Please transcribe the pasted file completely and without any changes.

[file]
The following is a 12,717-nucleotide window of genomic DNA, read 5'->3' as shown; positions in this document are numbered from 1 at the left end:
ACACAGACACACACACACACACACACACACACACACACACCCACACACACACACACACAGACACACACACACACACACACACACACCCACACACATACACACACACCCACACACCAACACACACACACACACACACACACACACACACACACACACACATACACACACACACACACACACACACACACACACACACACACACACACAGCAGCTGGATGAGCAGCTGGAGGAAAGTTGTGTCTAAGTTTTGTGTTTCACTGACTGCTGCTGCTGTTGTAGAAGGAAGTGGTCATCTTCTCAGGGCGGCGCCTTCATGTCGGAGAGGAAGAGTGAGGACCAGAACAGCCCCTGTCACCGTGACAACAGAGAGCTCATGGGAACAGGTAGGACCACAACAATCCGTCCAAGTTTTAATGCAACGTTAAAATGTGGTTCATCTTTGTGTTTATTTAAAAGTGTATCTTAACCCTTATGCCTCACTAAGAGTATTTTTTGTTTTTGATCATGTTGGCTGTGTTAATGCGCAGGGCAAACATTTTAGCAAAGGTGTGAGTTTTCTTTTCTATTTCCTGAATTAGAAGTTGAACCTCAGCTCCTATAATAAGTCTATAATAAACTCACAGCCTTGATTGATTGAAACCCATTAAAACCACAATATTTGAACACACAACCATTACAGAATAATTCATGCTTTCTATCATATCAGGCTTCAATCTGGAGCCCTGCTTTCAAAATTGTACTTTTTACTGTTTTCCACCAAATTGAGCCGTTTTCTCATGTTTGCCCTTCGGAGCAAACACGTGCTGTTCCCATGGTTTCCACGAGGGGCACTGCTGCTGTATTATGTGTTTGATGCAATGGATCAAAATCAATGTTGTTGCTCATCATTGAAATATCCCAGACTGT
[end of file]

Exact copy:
The following is a 12,717-nucleotide window of genomic DNA, read 5'->3' as shown; positions in this document are numbered from 1 at the left end:
ACACAGACACACACACACACACACACACACACACACACACCCACACACACACACACACAGACACACACACACACACACACACACACCCACACACATACACACACACCCACACACCAACACACACACACACACACACACACACACACACACACACACACATACACACACACACACACACACACACACACACACACACACACACACACAGCAGCTGGATGAGCAGCTGGAGGAAAGTTGTGTCTAAGTTTTGTGTTTCACTGACTGCTGCTGCTGTTGTAGAAGGAAGTGGTCATCTTCTCAGGGCGGCGCCTTCATGTCGGAGAGGAAGAGTGAGGACCAGAACAGCCCCTGTCACCGTGACAACAGAGAGCTCATGGGAACAGGTAGGACCACAACAATCCGTCCAAGTTTTAATGCAACGTTAAAATGTGGTTCATCTTTGTGTTTATTTAAAAGTGTATCTTAACCCTTATGCCTCACTAAGAGTATTTTTTGTTTTTGATCATGTTGGCTGTGTTAATGCGCAGGGCAAACATTTTAGCAAAGGTGTGAGTTTTCTTTTCTATTTCCTGAATTAGAAGTTGAACCTCAGCTCCTATAATAAGTCTATAATAAACTCACAGCCTTGATTGATTGAAACCCATTAAAACCACAATATTTGAACACACAACCATTACAGAATAATTCATGCTTTCTATCATATCAGGCTTCAATCTGGAGCCCTGCTTTCAAAATTGTACTTTTTACTGTTTTCCACCAAATTGAGCCGTTTTCTCATGTTTGCCCTTCGGAGCAAACACGTGCTGTTCCCATGGTTTCCACGAGGGGCACTGCTGCTGTATTATGTGTTTGATGCAATGGATCAAAATCAATGTTGTTGCTCATCATTGAAATATCCCAGACTGT